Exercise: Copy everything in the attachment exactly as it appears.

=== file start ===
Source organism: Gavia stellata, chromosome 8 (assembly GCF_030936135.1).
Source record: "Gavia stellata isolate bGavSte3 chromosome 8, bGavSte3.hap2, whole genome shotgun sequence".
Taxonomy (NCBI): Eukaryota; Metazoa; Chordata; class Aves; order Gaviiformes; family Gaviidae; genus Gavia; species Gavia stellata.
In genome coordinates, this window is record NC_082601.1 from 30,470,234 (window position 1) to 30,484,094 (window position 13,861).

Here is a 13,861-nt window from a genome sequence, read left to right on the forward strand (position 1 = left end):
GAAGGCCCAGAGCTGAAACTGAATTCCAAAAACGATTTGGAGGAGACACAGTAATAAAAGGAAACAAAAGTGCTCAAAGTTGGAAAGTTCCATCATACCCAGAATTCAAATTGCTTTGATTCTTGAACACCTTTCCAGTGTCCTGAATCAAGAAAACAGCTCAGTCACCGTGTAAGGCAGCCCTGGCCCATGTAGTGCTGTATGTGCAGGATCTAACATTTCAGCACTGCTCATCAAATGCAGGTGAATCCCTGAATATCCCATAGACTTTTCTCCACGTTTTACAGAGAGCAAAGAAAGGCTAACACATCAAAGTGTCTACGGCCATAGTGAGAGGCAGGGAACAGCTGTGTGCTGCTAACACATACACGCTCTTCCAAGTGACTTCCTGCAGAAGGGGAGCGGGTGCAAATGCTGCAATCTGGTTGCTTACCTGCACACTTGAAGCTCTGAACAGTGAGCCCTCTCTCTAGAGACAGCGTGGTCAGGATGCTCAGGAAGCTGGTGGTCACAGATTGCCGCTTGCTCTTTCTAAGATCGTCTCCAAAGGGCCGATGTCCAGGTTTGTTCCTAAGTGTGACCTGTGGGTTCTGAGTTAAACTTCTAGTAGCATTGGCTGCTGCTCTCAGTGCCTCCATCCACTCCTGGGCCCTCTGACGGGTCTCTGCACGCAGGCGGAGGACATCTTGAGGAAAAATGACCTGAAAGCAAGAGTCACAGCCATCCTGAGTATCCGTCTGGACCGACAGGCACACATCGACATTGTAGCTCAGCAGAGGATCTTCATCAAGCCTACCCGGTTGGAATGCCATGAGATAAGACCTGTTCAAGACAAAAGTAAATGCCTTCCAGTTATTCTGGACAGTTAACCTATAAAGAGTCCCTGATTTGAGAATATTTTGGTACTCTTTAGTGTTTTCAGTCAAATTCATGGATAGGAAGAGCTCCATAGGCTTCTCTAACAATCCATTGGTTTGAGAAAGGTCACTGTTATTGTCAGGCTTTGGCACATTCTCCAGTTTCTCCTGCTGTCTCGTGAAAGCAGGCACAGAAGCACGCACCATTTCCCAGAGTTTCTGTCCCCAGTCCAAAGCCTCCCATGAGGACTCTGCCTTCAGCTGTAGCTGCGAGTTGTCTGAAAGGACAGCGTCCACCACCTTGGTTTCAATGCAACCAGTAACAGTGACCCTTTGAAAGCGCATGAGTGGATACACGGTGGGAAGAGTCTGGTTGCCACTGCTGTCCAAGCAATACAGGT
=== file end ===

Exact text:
Source organism: Gavia stellata, chromosome 8 (assembly GCF_030936135.1).
Source record: "Gavia stellata isolate bGavSte3 chromosome 8, bGavSte3.hap2, whole genome shotgun sequence".
Taxonomy (NCBI): Eukaryota; Metazoa; Chordata; class Aves; order Gaviiformes; family Gaviidae; genus Gavia; species Gavia stellata.
In genome coordinates, this window is record NC_082601.1 from 30,470,234 (window position 1) to 30,484,094 (window position 13,861).

Here is a 13,861-nt window from a genome sequence, read left to right on the forward strand (position 1 = left end):
GAAGGCCCAGAGCTGAAACTGAATTCCAAAAACGATTTGGAGGAGACACAGTAATAAAAGGAAACAAAAGTGCTCAAAGTTGGAAAGTTCCATCATACCCAGAATTCAAATTGCTTTGATTCTTGAACACCTTTCCAGTGTCCTGAATCAAGAAAACAGCTCAGTCACCGTGTAAGGCAGCCCTGGCCCATGTAGTGCTGTATGTGCAGGATCTAACATTTCAGCACTGCTCATCAAATGCAGGTGAATCCCTGAATATCCCATAGACTTTTCTCCACGTTTTACAGAGAGCAAAGAAAGGCTAACACATCAAAGTGTCTACGGCCATAGTGAGAGGCAGGGAACAGCTGTGTGCTGCTAACACATACACGCTCTTCCAAGTGACTTCCTGCAGAAGGGGAGCGGGTGCAAATGCTGCAATCTGGTTGCTTACCTGCACACTTGAAGCTCTGAACAGTGAGCCCTCTCTCTAGAGACAGCGTGGTCAGGATGCTCAGGAAGCTGGTGGTCACAGATTGCCGCTTGCTCTTTCTAAGATCGTCTCCAAAGGGCCGATGTCCAGGTTTGTTCCTAAGTGTGACCTGTGGGTTCTGAGTTAAACTTCTAGTAGCATTGGCTGCTGCTCTCAGTGCCTCCATCCACTCCTGGGCCCTCTGACGGGTCTCTGCACGCAGGCGGAGGACATCTTGAGGAAAAATGACCTGAAAGCAAGAGTCACAGCCATCCTGAGTATCCGTCTGGACCGACAGGCACACATCGACATTGTAGCTCAGCAGAGGATCTTCATCAAGCCTACCCGGTTGGAATGCCATGAGATAAGACCTGTTCAAGACAAAAGTAAATGCCTTCCAGTTATTCTGGACAGTTAACCTATAAAGAGTCCCTGATTTGAGAATATTTTGGTACTCTTTAGTGTTTTCAGTCAAATTCATGGATAGGAAGAGCTCCATAGGCTTCTCTAACAATCCATTGGTTTGAGAAAGGTCACTGTTATTGTCAGGCTTTGGCACATTCTCCAGTTTCTCCTGCTGTCTCGTGAAAGCAGGCACAGAAGCACGCACCATTTCCCAGAGTTTCTGTCCCCAGTCCAAAGCCTCCCATGAGGACTCTGCCTTCAGCTGTAGCTGCGAGTTGTCTGAAAGGACAGCGTCCACCACCTTGGTTTCAATGCAACCAGTAACAGTGACCCTTTGAAAGCGCATGAGTGGATACACGGTGGGAAGAGTCTGGTTGCCACTGCTGTCCAAGCAATACAGGT